Anirudh Varma on how the sixty-five artists of his collective came to be
One hot summer afternoon, six-year-old Anirudh Varma was found fiddling with his grandfather’s harmonium. The young boy asked him to push the bellow because he couldn’t press the keys at the same time otherwise. It was when his uncle walked in and heard the young boy play a piece of music by merely listening to it, with no prior formal training, that he suggested that Anirudh pursue music.
Anirudh Varma, a composer, arranger, producer, and Grade 8 pianist from the Associated Board of Royal Schools of Music, London, also presents the Anirudh Varma Collective. His grandfather, S.N. Varma, has been Anirudh’s guru and constant mentor – he appreciates Anirudh’s contemporary interpretation of Indian classical ragas and has helped him to understand the intricacies of Indian classical music. Inspired and encouraged by his grandfather, Anirudh trained in Indian classical music under Manas Majumdar.
Given his exposure to diverse musical influences, he often perceives Hindustani classical music through a Western classical lens. Anirudh released his debut EP Melancholic Rhapsody, in early 2016. The record combines elements of Western classical, contemporary jazz and Indian classical music.
In his follow up full-length album, Anirudh steams ahead, taking upon the role of a composer. “My debut album Perspectives is an attempt to bring together a community of musicians, and their diverse musical sensibilities and work in a space that would allow them to explore their perspective and identity within the context of contemporary Hindustani Classical Music,” he says. Anirudh would use his influences as a pianist and approach classical ‘ragas’ or compositions with an alternative frame of reference.
When an art form opens itself up to a multitude of influences, it allows itself to reach out to a wider audience. He states, “This is the idea behind Perspectives, wherein the album focuses on the contemporary shape and representation of Hindustani Classical Music, using sensibilities from world music, with a great emphasis on Western Classical Music.”
The project started in early 2016 when Anirudh contacted a few musicians from the Delhi circuit to see how they could contribute to the first track that was being worked on – ‘Colours of JhinJhoti’. This became the primary driving point of the entire collective – how different artists brought in their perspective and colour to his repertoire. “I wanted to bring in a fresh and new energy to every song that was being worked on,” he further adds.
Anirudh’s album features a whopping sixty-five artists from across the country. Contributors to the album include veterans, such as Pt. Sarathi Chatterjee, Ahsan Ali, Pavithra Chari and Ritesh Prasanna to name a few, as well as a talented array of younger artists. “To be honest I didn’t realise when the number of artists on the album and the collective became sixty-five. It was only when we began to compile all the documentation of the album, did we realise that we’ve hit that number. I have always wanted to work with a big team and in a collective format. Since my time in school, I have been playing with various bands and have been acquainted with artists from in and around the Delhi music circuit,” he laughs.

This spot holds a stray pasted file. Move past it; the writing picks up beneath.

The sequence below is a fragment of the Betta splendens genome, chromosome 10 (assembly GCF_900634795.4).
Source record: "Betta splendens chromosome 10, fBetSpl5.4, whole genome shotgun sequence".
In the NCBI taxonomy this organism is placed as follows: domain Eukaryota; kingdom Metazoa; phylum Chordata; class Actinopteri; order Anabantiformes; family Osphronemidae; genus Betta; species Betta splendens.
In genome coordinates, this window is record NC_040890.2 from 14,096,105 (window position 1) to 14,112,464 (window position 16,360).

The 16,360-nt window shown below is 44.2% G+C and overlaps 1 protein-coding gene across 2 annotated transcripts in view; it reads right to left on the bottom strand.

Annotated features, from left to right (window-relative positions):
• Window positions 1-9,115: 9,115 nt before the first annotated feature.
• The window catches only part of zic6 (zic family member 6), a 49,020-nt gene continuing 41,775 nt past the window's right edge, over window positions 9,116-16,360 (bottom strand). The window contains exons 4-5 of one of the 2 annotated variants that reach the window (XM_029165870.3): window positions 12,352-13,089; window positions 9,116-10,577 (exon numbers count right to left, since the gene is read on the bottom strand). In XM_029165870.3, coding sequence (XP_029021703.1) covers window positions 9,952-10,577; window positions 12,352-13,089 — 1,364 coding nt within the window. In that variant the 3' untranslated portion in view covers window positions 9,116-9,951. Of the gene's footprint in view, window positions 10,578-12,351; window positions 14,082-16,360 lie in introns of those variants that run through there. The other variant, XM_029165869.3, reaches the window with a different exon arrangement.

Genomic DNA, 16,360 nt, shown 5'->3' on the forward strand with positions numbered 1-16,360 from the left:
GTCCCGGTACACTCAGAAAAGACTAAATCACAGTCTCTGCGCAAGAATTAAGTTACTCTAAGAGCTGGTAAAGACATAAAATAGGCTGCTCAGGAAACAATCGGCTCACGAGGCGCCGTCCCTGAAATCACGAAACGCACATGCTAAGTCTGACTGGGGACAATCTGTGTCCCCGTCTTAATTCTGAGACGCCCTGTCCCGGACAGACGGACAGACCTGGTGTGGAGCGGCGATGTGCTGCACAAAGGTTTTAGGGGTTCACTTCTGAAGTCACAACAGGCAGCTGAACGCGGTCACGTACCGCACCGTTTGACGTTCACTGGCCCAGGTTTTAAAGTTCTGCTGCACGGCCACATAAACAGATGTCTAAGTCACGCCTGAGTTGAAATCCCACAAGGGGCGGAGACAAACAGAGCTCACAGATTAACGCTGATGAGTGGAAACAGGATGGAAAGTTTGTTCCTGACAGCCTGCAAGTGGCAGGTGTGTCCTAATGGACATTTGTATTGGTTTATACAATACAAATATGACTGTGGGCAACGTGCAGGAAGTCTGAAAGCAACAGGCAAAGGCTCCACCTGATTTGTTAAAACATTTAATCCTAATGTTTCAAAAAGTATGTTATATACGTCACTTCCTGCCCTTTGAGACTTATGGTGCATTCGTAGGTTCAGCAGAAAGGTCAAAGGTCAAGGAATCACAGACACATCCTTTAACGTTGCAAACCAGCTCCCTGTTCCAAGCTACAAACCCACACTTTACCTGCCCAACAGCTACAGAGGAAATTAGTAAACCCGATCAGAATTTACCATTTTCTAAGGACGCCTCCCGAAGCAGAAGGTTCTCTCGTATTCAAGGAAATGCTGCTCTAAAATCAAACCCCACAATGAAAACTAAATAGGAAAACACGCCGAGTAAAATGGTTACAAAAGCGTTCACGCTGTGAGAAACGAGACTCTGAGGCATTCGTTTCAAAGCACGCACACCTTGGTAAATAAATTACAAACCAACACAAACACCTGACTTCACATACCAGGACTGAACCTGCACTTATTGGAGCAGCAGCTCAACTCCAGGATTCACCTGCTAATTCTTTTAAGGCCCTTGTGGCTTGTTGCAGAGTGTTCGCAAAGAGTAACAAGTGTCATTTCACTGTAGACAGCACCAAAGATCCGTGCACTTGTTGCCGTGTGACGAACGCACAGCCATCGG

The initial ideas for all eight tracks were born of Anirudh’s creative – but the genesis of the idea had varying sources and timelines of completion. For instance, the track ‘Shankara’ had its origins in an informal college jam and took five years for it to become its present version. ‘Ahaliya Bilawal’, on the other hand, was more in the nature of an instant compile. “I heard the original bandish in the classical form a year ago and began work on it two weeks before the album went into production.”
Anirudh’s journey from musician to composer has taken a sharp turn. The one major difference between the EP and the album has been the overall sound. “The EP was my expression as a solo pianist, and was an entirely instrumental compilation, not featuring any guest artist. I wanted the jump from the EP to the album to be a drastic one. The EP took much less time to complete whereas the album took almost two years. The one thing that the album taught me was to be patient with the entire process since I was collaborating with such a large number of artists. Creativity is a slow process – it cannot be pushed,” he intones.
The inspiration behind these arrangements was to try and portray these compositions in a way that Anirudh envisioned them, but moreover how every single musician on this album interpreted them. “We discarded a lot of ideas, which felt deliberate and reworked on some of the tracks even towards the final production stage. All eight tracks are a representation of the sixty-five musicians who’ve contributed to this record and project.”
Anirudh is currently in the midst of finalizing dates for an India tour, and also planning and curating a few exciting shows in collaboration with dancers and theatre practitioners. The team is planning to release their fourth music video from the album sometime in early July. Apart from this, Anirudh is going to be hosting another production at the end of July or early August, featuring about 25-30 musicians.